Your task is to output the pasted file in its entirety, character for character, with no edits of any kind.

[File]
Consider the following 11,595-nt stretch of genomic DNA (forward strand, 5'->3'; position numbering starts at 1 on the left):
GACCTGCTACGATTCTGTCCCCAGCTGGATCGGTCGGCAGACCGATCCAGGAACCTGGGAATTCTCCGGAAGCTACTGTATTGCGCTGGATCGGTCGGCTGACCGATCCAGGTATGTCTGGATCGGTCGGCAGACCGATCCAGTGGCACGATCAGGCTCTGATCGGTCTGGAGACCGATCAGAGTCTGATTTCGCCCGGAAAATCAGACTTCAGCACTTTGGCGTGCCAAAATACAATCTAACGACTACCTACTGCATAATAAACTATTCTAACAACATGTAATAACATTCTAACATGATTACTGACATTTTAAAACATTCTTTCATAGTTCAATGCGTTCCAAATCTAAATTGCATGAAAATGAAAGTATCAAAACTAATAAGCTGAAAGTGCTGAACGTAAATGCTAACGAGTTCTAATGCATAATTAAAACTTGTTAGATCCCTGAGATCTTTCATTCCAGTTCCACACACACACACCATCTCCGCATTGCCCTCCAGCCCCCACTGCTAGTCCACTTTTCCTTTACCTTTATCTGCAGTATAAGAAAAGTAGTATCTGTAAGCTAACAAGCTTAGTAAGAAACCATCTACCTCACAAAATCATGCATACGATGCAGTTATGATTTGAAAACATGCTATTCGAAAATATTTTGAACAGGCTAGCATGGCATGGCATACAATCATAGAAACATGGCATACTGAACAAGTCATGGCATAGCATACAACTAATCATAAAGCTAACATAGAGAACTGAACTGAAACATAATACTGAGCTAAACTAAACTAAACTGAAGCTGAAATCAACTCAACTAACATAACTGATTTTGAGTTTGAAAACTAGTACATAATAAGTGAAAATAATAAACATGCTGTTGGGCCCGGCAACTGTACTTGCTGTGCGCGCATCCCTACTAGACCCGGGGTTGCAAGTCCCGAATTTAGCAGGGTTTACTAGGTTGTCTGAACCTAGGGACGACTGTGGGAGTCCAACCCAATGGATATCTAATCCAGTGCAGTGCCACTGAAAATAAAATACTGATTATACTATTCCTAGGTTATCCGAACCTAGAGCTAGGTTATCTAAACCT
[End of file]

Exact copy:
Consider the following 11,595-nt stretch of genomic DNA (forward strand, 5'->3'; position numbering starts at 1 on the left):
GACCTGCTACGATTCTGTCCCCAGCTGGATCGGTCGGCAGACCGATCCAGGAACCTGGGAATTCTCCGGAAGCTACTGTATTGCGCTGGATCGGTCGGCTGACCGATCCAGGTATGTCTGGATCGGTCGGCAGACCGATCCAGTGGCACGATCAGGCTCTGATCGGTCTGGAGACCGATCAGAGTCTGATTTCGCCCGGAAAATCAGACTTCAGCACTTTGGCGTGCCAAAATACAATCTAACGACTACCTACTGCATAATAAACTATTCTAACAACATGTAATAACATTCTAACATGATTACTGACATTTTAAAACATTCTTTCATAGTTCAATGCGTTCCAAATCTAAATTGCATGAAAATGAAAGTATCAAAACTAATAAGCTGAAAGTGCTGAACGTAAATGCTAACGAGTTCTAATGCATAATTAAAACTTGTTAGATCCCTGAGATCTTTCATTCCAGTTCCACACACACACACCATCTCCGCATTGCCCTCCAGCCCCCACTGCTAGTCCACTTTTCCTTTACCTTTATCTGCAGTATAAGAAAAGTAGTATCTGTAAGCTAACAAGCTTAGTAAGAAACCATCTACCTCACAAAATCATGCATACGATGCAGTTATGATTTGAAAACATGCTATTCGAAAATATTTTGAACAGGCTAGCATGGCATGGCATACAATCATAGAAACATGGCATACTGAACAAGTCATGGCATAGCATACAACTAATCATAAAGCTAACATAGAGAACTGAACTGAAACATAATACTGAGCTAAACTAAACTAAACTGAAGCTGAAATCAACTCAACTAACATAACTGATTTTGAGTTTGAAAACTAGTACATAATAAGTGAAAATAATAAACATGCTGTTGGGCCCGGCAACTGTACTTGCTGTGCGCGCATCCCTACTAGACCCGGGGTTGCAAGTCCCGAATTTAGCAGGGTTTACTAGGTTGTCTGAACCTAGGGACGACTGTGGGAGTCCAACCCAATGGATATCTAATCCAGTGCAGTGCCACTGAAAATAAAATACTGATTATACTATTCCTAGGTTATCCGAACCTAGAGCTAGGTTATCTAAACCT